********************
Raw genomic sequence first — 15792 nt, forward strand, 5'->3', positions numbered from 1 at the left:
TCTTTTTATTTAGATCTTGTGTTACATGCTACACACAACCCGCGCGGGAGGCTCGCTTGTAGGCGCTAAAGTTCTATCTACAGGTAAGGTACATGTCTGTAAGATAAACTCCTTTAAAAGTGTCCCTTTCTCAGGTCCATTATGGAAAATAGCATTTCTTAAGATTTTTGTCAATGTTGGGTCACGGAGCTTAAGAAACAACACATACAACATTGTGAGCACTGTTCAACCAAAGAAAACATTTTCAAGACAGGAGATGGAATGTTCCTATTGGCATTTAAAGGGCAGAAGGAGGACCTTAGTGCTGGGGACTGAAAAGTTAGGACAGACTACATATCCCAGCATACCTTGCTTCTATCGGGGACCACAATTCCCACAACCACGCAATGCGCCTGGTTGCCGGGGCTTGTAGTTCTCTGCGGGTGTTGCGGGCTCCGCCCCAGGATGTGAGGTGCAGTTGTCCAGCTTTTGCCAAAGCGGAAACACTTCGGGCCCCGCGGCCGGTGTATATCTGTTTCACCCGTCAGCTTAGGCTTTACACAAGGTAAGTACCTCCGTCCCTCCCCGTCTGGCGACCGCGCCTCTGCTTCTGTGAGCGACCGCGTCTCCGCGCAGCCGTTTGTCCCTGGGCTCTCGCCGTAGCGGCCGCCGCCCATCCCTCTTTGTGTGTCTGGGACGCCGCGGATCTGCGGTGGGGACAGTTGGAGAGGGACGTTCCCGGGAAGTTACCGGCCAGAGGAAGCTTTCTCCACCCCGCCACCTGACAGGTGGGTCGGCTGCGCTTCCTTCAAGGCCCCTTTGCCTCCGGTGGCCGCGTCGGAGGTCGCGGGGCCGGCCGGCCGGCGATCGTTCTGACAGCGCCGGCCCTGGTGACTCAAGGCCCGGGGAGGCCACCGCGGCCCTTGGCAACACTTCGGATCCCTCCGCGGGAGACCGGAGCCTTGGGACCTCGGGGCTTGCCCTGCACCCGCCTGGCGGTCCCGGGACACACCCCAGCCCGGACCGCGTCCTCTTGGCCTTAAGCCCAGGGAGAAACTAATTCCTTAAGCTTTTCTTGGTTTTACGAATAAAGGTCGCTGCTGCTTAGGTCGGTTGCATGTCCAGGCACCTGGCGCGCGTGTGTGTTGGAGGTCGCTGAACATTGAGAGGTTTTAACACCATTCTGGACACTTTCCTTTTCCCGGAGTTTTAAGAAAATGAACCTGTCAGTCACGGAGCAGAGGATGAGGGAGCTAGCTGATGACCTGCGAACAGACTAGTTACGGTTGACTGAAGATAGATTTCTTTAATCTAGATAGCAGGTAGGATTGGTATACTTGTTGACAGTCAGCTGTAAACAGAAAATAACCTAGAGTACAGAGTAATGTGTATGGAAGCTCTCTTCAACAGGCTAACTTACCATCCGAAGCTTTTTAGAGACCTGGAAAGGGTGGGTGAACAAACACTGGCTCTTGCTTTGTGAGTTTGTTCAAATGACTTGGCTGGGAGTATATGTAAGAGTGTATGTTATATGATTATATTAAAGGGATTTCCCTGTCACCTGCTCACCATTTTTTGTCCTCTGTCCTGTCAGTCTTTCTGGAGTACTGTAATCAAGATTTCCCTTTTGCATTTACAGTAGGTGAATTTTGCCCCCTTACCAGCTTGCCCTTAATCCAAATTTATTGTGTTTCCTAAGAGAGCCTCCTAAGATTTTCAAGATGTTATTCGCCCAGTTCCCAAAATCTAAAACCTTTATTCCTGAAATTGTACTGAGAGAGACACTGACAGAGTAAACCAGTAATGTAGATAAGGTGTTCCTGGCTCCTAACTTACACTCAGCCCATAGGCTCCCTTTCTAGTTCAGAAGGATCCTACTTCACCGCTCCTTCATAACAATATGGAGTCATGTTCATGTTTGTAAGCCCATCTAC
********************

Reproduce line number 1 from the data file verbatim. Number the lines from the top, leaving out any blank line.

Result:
Raw genomic sequence first — 15792 nt, forward strand, 5'->3', positions numbered from 1 at the left: